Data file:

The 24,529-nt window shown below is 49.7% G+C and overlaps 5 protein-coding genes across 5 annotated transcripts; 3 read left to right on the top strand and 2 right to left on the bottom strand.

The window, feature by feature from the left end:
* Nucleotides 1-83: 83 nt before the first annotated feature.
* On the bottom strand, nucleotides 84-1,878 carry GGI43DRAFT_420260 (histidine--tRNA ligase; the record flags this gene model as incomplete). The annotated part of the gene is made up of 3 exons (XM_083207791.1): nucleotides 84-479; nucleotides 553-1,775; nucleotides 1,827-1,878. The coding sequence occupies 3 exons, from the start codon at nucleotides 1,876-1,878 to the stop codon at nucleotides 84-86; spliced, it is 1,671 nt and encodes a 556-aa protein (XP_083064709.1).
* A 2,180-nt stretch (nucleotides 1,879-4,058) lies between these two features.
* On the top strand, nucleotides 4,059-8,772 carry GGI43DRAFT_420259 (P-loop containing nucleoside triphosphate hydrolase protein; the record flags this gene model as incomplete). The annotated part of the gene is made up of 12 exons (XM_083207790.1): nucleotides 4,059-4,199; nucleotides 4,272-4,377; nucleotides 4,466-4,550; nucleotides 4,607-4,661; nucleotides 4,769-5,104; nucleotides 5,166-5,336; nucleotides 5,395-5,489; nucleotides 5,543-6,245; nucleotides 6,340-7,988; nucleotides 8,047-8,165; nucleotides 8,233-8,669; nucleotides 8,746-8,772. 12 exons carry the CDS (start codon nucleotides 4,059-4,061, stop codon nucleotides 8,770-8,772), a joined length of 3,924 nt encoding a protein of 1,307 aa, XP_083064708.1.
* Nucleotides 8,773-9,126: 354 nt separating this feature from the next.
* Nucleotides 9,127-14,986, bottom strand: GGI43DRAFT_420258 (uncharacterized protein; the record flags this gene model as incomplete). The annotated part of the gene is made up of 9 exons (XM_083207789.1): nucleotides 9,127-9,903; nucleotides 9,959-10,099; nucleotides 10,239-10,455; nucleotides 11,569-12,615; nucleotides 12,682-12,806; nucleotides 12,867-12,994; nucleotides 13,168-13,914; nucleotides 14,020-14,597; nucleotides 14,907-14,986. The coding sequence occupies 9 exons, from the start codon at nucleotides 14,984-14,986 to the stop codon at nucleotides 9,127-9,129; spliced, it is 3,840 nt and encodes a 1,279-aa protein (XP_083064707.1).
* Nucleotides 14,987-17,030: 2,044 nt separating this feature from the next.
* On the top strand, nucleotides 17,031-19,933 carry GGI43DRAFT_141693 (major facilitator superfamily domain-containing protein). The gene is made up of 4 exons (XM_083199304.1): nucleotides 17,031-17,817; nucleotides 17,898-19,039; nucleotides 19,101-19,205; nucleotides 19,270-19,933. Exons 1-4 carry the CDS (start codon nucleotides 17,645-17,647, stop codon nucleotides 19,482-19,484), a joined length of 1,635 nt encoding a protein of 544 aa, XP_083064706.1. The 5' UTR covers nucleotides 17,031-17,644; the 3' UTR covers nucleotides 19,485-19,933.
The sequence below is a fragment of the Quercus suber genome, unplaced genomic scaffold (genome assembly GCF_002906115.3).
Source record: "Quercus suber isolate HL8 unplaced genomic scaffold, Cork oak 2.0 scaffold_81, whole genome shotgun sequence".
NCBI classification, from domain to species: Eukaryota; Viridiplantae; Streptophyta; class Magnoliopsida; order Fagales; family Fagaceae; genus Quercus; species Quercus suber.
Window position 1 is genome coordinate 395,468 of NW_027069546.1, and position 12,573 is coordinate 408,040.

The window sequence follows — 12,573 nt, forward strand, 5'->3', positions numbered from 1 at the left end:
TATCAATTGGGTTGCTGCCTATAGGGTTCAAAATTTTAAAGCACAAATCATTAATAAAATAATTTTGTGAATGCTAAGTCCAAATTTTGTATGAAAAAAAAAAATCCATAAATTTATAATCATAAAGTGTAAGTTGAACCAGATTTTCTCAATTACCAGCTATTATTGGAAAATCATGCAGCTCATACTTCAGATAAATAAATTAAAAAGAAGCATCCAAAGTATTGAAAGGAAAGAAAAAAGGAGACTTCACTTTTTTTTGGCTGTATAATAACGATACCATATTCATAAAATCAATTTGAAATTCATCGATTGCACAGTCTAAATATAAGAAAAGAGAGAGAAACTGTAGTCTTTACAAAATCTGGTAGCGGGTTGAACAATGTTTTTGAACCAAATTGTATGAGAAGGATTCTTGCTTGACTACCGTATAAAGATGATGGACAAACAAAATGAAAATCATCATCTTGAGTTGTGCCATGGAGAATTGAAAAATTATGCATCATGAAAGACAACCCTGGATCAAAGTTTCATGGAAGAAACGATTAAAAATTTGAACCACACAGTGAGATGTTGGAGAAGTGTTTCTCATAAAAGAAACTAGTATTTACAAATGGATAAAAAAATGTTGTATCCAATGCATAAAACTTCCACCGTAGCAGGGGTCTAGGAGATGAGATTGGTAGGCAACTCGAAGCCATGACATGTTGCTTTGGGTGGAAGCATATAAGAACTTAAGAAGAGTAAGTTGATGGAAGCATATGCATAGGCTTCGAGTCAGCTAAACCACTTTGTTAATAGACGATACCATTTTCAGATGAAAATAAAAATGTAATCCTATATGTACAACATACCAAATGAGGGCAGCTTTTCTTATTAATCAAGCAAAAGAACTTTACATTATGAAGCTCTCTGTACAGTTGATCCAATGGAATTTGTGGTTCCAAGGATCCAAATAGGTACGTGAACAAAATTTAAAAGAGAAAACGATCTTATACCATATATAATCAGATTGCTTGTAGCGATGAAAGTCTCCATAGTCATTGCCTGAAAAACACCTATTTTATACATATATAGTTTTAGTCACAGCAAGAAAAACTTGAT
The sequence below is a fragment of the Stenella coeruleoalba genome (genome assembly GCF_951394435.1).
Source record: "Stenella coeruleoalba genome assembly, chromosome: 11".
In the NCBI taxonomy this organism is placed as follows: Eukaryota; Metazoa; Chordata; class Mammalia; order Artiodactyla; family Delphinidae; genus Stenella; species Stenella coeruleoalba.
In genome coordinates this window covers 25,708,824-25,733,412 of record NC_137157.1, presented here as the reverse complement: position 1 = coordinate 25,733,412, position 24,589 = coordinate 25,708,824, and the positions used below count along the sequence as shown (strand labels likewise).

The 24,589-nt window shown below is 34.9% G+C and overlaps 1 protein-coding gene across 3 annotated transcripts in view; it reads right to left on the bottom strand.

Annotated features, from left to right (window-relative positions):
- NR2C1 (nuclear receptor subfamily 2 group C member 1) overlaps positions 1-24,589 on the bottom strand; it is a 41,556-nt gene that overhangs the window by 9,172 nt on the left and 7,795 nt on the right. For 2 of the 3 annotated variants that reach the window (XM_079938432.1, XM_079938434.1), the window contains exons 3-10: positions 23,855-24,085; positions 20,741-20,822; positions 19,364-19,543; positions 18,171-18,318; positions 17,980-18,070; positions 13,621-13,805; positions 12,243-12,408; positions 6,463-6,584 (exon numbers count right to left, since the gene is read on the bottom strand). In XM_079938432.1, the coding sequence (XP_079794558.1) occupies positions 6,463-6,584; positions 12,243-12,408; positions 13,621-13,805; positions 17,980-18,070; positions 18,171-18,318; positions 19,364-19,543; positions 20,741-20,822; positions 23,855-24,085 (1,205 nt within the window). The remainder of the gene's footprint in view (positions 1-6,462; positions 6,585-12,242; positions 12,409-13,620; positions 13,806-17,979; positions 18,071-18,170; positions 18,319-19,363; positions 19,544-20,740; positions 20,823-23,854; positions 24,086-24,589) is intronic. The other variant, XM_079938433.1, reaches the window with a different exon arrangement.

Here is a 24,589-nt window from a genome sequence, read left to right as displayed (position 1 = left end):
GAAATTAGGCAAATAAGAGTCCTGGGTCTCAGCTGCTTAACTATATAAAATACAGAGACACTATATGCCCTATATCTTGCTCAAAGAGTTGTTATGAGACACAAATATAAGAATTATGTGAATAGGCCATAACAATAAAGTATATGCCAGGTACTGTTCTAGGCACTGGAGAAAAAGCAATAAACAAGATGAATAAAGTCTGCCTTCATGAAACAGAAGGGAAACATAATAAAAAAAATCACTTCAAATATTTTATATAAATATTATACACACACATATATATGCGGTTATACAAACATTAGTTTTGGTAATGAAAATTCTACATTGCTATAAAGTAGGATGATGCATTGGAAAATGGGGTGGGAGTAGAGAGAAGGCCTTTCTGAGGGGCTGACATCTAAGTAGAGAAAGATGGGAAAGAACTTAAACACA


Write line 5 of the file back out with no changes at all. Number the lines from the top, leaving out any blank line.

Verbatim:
* A 2,180-nt stretch (nucleotides 1,879-4,058) lies between these two features.